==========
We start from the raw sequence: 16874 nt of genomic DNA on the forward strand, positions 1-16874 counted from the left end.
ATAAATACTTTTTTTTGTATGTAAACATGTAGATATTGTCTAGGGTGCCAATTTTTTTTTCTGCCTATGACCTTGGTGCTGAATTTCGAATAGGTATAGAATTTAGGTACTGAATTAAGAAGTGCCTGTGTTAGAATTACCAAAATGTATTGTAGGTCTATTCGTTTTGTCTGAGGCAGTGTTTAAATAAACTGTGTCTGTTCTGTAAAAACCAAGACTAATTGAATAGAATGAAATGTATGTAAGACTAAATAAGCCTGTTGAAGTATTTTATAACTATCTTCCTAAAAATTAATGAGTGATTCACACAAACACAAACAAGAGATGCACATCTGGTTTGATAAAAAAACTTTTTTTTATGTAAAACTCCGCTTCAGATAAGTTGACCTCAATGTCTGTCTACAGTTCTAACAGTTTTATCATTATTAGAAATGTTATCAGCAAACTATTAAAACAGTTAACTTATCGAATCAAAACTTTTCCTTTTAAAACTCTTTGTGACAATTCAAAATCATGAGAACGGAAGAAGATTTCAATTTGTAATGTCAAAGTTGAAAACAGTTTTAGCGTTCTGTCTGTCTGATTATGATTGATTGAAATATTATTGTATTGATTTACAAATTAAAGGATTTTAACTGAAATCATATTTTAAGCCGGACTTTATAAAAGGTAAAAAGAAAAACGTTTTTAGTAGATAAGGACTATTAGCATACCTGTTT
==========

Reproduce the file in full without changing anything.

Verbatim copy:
We start from the raw sequence: 16874 nt of genomic DNA on the forward strand, positions 1-16874 counted from the left end.
ATAAATACTTTTTTTTGTATGTAAACATGTAGATATTGTCTAGGGTGCCAATTTTTTTTTCTGCCTATGACCTTGGTGCTGAATTTCGAATAGGTATAGAATTTAGGTACTGAATTAAGAAGTGCCTGTGTTAGAATTACCAAAATGTATTGTAGGTCTATTCGTTTTGTCTGAGGCAGTGTTTAAATAAACTGTGTCTGTTCTGTAAAAACCAAGACTAATTGAATAGAATGAAATGTATGTAAGACTAAATAAGCCTGTTGAAGTATTTTATAACTATCTTCCTAAAAATTAATGAGTGATTCACACAAACACAAACAAGAGATGCACATCTGGTTTGATAAAAAAACTTTTTTTTATGTAAAACTCCGCTTCAGATAAGTTGACCTCAATGTCTGTCTACAGTTCTAACAGTTTTATCATTATTAGAAATGTTATCAGCAAACTATTAAAACAGTTAACTTATCGAATCAAAACTTTTCCTTTTAAAACTCTTTGTGACAATTCAAAATCATGAGAACGGAAGAAGATTTCAATTTGTAATGTCAAAGTTGAAAACAGTTTTAGCGTTCTGTCTGTCTGATTATGATTGATTGAAATATTATTGTATTGATTTACAAATTAAAGGATTTTAACTGAAATCATATTTTAAGCCGGACTTTATAAAAGGTAAAAAGAAAAACGTTTTTAGTAGATAAGGACTATTAGCATACCTGTTT